Patrasche, a Dog of Flanders - Made in Japan evokes several different (imaginary) representations of Flanders based on the novel. The story originally reflects the love of Ouida for dogs and art, being the owner of 15 dogs who received lobster for lunch. Yet the story is above all a British critique on Flanders as a barbarian, heartless and utterly unchristian place. By contrast, the Japanese perceive of a heroic and tragic Flanders through the story of Nello: he is the western samurai who dies with nobility and Patrasche is the symbol of friendship and loyalty, values, which are vital to the Japanese. In Flanders, Nello's noble way of dieing is no part of their cultural heritage. The film blends different visual styles. Starting from a small house in Flanders the author-narrator embarks on a virtual trip trough all the images created by the novel. Scenes from unique 35mm and 16mm prints of all USA films based on the book, State of the art anime scenes of the Japanese series, Numerous illustrations found in first print books from the UK, USA and Japan, Laterna magica images,... Through the story of 'A dog of Flanders' and its many images, the film continuously flirts with imaginary, fictionalized and hilarious versions of Flanders. It is therefore clear that this film is not only destined for "Flemish" viewers. Patrasche, a Dog of Flanders - Made in Japan is a laboratory of the image. It is a prism, through which the viewer can experience how flu reality is and how a small book can stigmatize | create an entire culture. STATEMENT DIRECTORS Being born in Flanders, we are interested in stories starting from our own experience and taking us on a journey abroad - hereby creating intercultural links between us and others. The story about a dog of Flanders interests us particularly because its impact worldwide is so unknown in Belgium. What does this say about "us"? Why don't "we" see or understand this impact? And even more interesting: how do others see "us"? How do they imagine "us"? What cultural values are intertwined with their imagination of "us"? Through the story of the dog of Flanders we try to go deeper and evoke these cultural values of the British, the Americans and especially of the Japanese. Japan is a country that has been a source of inspiration for both of us for many years. Didier is an 'otaku', growing up in the seventies with Japanese manga. Through this film, he intertwines his personal fascination for one of the first large scale animated series, his desire to collect and analyse films and his own country. An is a visual anthropologist and weaves her interests in cultural differences, with the questioning of the documentary genre itself. We think of the audiovisual as a playful toolbox. Each specific story creates a specific use of camera, sound, editing. With Patrasche, a Dog of Flanders - Made in Japan we appreciate the challenge of combining different types of images - archival footage, animation and live interviews - in elaborating a personalized point of view. We treat these different images as a caleidoscope, a laboratory of images of the author-narrator who explores, analyses, compares and recreate. Contrasts between imaginary communities and what people experience are fascinating to us. In Patrasche, a Dog of Flanders - Made in Japan this contrast is the result of the imagination by the Japanese and the Americans based on the novel of "Dog of Flanders" versus the ignorance of the Flemish of (the popularity of) this book. We think these stories are crucial in our contemporary society in which previously obvious borders are fading. Influenced by globalization, the network society, and new technologies, people and their communities undergo drastic transformations in a relatively short period of time, and representations are always part of this process.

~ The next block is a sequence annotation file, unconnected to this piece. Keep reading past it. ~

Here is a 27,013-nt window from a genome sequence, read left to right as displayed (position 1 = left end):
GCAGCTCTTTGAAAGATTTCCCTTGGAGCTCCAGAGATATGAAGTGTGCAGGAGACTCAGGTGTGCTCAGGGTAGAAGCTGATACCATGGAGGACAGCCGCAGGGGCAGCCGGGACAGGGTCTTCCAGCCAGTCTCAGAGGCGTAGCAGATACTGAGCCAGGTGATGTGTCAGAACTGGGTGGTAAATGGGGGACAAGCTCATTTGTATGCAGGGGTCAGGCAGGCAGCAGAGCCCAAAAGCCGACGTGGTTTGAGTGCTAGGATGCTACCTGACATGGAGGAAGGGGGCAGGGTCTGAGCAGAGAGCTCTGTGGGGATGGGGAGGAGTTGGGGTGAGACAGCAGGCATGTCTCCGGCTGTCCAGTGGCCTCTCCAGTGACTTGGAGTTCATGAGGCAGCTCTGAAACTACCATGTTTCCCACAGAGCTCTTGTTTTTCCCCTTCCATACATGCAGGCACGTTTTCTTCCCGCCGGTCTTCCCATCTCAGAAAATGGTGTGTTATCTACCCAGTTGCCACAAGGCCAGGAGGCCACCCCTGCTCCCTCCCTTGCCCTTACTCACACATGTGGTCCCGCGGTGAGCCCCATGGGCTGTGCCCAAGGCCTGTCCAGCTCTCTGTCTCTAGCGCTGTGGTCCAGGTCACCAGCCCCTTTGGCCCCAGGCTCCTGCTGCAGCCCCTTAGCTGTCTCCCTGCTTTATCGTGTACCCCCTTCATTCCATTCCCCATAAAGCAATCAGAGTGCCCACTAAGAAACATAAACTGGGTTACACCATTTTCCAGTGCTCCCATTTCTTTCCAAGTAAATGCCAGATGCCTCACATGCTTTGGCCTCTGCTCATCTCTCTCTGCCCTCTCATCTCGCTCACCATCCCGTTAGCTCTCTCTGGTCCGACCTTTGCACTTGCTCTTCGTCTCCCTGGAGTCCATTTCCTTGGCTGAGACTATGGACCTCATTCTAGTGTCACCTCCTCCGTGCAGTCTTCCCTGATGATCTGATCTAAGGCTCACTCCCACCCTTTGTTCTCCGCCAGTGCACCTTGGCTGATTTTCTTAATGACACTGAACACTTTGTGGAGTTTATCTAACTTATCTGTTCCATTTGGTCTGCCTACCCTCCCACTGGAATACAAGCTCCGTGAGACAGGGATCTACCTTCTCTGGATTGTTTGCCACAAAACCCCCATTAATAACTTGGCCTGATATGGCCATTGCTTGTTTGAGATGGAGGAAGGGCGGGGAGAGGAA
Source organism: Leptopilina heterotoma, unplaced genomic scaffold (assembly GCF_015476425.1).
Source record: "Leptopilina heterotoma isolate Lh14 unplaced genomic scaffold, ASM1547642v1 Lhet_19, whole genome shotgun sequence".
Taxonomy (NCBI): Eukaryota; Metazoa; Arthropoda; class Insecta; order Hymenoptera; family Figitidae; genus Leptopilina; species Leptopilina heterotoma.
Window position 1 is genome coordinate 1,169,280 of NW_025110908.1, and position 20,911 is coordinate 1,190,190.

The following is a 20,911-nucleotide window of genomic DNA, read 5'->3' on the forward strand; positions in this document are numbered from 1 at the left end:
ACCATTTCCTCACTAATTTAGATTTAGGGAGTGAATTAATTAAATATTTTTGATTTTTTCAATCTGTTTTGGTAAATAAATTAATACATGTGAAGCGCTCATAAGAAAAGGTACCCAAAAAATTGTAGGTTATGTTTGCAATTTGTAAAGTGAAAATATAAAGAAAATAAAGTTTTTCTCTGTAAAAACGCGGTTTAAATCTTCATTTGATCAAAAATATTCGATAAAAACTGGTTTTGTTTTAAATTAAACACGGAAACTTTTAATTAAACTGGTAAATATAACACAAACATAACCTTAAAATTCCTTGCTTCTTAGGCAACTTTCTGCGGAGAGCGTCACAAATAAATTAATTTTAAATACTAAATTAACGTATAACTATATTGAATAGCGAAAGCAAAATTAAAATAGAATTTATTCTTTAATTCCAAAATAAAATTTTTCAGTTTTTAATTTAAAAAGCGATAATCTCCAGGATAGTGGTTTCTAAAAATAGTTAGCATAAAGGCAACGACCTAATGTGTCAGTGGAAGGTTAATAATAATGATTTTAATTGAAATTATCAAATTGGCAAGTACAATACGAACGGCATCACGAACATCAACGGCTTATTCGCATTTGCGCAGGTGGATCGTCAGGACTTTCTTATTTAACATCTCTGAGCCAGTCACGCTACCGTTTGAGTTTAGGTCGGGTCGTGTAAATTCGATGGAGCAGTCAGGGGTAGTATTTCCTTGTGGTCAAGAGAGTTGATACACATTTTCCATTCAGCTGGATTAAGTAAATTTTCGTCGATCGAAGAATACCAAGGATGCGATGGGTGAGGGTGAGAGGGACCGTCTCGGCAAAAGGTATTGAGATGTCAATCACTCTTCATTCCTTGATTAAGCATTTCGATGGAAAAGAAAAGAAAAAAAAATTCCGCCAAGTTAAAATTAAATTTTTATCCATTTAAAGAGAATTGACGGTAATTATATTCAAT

IMDB Rating: 7.5